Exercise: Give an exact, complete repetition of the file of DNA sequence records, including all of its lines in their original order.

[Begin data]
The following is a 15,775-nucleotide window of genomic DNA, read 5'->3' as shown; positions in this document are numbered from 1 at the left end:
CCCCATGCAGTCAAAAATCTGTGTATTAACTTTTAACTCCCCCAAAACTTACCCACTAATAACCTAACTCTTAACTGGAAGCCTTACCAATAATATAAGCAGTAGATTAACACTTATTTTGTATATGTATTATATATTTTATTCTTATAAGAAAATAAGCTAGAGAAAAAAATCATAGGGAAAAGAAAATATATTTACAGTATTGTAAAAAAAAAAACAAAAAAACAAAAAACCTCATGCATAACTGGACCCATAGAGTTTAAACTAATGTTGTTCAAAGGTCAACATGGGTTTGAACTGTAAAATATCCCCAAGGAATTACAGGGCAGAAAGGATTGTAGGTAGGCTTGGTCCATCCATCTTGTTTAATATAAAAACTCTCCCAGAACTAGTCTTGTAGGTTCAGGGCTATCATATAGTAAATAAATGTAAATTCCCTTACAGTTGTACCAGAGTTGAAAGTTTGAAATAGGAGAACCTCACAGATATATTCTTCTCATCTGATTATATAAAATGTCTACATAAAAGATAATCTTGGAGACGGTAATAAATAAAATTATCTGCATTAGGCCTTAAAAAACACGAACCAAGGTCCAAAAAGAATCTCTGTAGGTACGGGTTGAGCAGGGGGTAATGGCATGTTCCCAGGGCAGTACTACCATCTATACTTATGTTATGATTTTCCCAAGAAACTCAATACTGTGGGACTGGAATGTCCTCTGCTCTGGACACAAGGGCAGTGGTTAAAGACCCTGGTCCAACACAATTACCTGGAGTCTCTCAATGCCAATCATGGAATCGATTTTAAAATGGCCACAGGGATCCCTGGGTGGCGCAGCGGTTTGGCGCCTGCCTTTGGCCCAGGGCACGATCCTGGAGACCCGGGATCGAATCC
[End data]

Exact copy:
The following is a 15,775-nucleotide window of genomic DNA, read 5'->3' as shown; positions in this document are numbered from 1 at the left end:
CCCCATGCAGTCAAAAATCTGTGTATTAACTTTTAACTCCCCCAAAACTTACCCACTAATAACCTAACTCTTAACTGGAAGCCTTACCAATAATATAAGCAGTAGATTAACACTTATTTTGTATATGTATTATATATTTTATTCTTATAAGAAAATAAGCTAGAGAAAAAAATCATAGGGAAAAGAAAATATATTTACAGTATTGTAAAAAAAAAAACAAAAAAACAAAAAACCTCATGCATAACTGGACCCATAGAGTTTAAACTAATGTTGTTCAAAGGTCAACATGGGTTTGAACTGTAAAATATCCCCAAGGAATTACAGGGCAGAAAGGATTGTAGGTAGGCTTGGTCCATCCATCTTGTTTAATATAAAAACTCTCCCAGAACTAGTCTTGTAGGTTCAGGGCTATCATATAGTAAATAAATGTAAATTCCCTTACAGTTGTACCAGAGTTGAAAGTTTGAAATAGGAGAACCTCACAGATATATTCTTCTCATCTGATTATATAAAATGTCTACATAAAAGATAATCTTGGAGACGGTAATAAATAAAATTATCTGCATTAGGCCTTAAAAAACACGAACCAAGGTCCAAAAAGAATCTCTGTAGGTACGGGTTGAGCAGGGGGTAATGGCATGTTCCCAGGGCAGTACTACCATCTATACTTATGTTATGATTTTCCCAAGAAACTCAATACTGTGGGACTGGAATGTCCTCTGCTCTGGACACAAGGGCAGTGGTTAAAGACCCTGGTCCAACACAATTACCTGGAGTCTCTCAATGCCAATCATGGAATCGATTTTAAAATGGCCACAGGGATCCCTGGGTGGCGCAGCGGTTTGGCGCCTGCCTTTGGCCCAGGGCACGATCCTGGAGACCCGGGATCGAATCC